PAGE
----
J. A. Cannon

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"Worcestershire." The Oxford Companion to British History. . Encyclopedia.com. 25 Jul. 2017 <http://www.encyclopedia.com>.

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"Worcestershire." The Oxford Companion to British History. . Retrieved July 25, 2017 from Encyclopedia.com: http://www.encyclopedia.com/history/encyclopedias-almanacs-transcripts-and-maps/worcestershire

Worcestershire

Worcestershire, county, 674 sq mi (1,746 sq km), W central England. Worcester is the county administrative center. Worcestershire is largely hilly country. The Malvern, Cotswold, Clent, and Lickey hills, partially or entirely within the county, are the most important ranges. The area is watered by the Severn and the Avon; the Avon valley is known as the Vale of Evesham. Administratively, the county is divided into the districts of Worcester, Malvern Hills, Wychavon, Redditch, Bromsgrove, and Wyre Forest.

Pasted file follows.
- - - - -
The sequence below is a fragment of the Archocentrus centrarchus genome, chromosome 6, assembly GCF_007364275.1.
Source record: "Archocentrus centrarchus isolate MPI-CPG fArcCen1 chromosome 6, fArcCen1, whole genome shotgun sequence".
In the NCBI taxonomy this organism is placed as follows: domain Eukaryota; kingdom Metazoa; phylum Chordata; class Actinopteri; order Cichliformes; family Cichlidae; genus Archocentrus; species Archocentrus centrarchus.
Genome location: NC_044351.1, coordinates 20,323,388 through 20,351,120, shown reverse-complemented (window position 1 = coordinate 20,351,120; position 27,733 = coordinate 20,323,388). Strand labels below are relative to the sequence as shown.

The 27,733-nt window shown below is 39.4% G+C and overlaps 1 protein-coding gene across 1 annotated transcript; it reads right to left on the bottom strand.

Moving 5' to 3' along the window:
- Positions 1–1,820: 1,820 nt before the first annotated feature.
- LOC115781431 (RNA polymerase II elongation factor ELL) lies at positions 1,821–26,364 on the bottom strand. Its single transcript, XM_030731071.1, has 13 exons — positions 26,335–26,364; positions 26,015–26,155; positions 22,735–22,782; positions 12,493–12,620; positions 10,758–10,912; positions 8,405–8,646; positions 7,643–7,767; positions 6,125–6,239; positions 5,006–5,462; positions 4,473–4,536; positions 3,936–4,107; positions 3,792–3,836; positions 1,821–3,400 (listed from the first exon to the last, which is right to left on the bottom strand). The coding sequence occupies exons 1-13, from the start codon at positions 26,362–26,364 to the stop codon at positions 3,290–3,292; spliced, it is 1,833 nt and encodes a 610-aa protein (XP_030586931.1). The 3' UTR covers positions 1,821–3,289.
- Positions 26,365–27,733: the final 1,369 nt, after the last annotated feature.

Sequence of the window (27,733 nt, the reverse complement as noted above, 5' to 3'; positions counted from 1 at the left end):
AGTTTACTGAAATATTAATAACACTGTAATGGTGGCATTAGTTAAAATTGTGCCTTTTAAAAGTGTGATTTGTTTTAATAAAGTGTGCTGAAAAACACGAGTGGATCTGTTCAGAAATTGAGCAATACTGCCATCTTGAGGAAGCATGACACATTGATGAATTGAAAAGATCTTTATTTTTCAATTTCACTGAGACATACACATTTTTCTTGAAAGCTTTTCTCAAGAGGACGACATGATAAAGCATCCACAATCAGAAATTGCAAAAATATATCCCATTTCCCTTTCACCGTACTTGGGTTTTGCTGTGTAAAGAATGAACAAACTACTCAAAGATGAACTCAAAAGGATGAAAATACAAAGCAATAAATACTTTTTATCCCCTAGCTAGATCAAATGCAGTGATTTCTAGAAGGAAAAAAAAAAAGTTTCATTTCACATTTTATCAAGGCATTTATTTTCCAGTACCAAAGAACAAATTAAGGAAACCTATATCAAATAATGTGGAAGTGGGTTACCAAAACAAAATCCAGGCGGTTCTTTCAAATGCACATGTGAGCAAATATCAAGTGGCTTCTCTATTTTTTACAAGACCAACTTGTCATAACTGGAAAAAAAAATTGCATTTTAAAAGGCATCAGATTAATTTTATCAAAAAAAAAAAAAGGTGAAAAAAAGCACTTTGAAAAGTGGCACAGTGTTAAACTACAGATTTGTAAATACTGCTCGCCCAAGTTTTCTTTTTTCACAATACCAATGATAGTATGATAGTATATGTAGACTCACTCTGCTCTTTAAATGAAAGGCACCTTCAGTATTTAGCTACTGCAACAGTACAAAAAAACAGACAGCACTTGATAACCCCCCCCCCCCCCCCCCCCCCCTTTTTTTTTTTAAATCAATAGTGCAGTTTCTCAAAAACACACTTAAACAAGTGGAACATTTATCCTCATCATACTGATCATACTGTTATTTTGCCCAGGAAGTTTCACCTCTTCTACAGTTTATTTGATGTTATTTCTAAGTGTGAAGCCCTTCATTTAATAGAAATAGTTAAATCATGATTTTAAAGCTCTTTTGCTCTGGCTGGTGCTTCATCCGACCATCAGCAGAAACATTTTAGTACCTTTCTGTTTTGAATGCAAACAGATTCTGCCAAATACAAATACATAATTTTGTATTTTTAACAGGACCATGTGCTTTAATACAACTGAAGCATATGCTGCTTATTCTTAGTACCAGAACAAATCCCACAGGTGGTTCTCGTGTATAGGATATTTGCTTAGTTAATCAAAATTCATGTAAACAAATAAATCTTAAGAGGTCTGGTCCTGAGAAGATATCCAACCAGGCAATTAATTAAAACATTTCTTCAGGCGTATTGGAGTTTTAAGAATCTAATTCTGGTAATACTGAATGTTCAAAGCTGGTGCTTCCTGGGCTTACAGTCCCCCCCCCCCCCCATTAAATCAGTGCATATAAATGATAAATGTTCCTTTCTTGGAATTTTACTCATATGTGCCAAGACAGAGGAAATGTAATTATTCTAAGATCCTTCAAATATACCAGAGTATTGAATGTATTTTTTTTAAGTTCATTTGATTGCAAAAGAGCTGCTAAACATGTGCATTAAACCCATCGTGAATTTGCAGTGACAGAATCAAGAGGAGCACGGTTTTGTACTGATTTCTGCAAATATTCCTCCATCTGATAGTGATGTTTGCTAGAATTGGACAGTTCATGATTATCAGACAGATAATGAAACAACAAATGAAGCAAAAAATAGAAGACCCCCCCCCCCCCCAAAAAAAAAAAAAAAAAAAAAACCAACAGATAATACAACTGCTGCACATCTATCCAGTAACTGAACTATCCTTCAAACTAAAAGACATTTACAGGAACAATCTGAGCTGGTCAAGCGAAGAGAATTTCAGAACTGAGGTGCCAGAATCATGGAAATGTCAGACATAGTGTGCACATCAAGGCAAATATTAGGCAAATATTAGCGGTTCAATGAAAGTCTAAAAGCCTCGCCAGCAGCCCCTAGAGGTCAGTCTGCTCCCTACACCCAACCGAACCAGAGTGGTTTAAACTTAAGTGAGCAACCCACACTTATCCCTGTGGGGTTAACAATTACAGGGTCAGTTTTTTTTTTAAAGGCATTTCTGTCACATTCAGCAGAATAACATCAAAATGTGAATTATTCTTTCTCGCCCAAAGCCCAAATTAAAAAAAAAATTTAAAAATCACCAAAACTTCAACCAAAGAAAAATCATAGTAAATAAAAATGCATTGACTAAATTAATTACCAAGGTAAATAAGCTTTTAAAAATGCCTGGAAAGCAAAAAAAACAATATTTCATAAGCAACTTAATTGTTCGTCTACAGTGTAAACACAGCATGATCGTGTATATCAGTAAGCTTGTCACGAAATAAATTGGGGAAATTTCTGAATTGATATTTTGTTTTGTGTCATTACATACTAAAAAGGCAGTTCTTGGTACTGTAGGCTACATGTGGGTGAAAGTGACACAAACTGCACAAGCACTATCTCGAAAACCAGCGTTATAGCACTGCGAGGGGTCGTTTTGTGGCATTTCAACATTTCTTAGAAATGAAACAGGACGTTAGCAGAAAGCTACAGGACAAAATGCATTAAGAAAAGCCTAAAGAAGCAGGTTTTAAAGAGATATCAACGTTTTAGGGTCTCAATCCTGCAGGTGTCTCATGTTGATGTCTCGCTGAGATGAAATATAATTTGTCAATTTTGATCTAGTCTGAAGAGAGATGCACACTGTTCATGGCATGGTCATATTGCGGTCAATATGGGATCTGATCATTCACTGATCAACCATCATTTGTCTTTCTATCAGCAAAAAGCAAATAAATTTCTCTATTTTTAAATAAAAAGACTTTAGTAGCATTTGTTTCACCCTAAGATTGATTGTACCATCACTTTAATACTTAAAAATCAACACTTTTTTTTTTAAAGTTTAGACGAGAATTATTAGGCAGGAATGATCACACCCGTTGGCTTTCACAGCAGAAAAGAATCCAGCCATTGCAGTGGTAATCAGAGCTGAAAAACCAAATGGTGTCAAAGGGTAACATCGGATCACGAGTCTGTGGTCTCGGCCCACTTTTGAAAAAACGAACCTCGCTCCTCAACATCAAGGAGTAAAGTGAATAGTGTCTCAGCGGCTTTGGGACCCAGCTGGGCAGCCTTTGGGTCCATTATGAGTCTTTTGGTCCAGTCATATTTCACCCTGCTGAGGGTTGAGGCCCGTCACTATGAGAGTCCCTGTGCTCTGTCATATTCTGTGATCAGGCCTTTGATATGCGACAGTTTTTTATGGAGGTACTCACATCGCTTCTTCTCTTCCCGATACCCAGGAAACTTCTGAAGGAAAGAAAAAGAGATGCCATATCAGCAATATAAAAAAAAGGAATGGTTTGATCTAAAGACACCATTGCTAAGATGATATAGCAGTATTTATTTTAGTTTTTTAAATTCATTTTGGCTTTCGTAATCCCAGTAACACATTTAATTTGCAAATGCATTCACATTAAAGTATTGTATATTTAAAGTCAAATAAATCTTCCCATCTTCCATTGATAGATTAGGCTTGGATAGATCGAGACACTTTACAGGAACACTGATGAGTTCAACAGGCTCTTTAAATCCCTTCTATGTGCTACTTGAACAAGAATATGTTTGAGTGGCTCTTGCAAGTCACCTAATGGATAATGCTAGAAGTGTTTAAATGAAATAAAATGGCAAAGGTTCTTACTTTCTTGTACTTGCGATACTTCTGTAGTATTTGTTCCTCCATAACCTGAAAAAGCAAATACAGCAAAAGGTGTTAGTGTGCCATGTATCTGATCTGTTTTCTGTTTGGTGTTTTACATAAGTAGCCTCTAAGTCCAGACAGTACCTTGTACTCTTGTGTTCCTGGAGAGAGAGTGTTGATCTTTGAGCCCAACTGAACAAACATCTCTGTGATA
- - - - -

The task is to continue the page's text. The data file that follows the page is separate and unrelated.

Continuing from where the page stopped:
The county became an administrative unit in 1041 after the recovery of Mercia from the Danes and was important in the Middle Ages as a monastic center. The northern part of the historical county, with iron and coal deposits, verges into the industrial Midlands area known as the Black Country, but the area is now administratively separate. In 1974, Worcestershire was combined with Herefordshire in the nonmetropolitan county of Hereford and Worcester, but in 1998 the counties were again separated.

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"Worcestershire." The Columbia Encyclopedia, 6th ed.. . Encyclopedia.com. 25 Jul. 2017 <http://www.encyclopedia.com>.

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Worcestershire

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"Worcestershire." Oxford Dictionary of Rhymes. . Encyclopedia.com. 25 Jul. 2017 <http://www.encyclopedia.com>.

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"Worcestershire." Oxford Dictionary of Rhymes. . Retrieved July 25, 2017 from Encyclopedia.com: http://www.encyclopedia.com/humanities/dictionaries-thesauruses-pictures-and-press-releases/worcestershire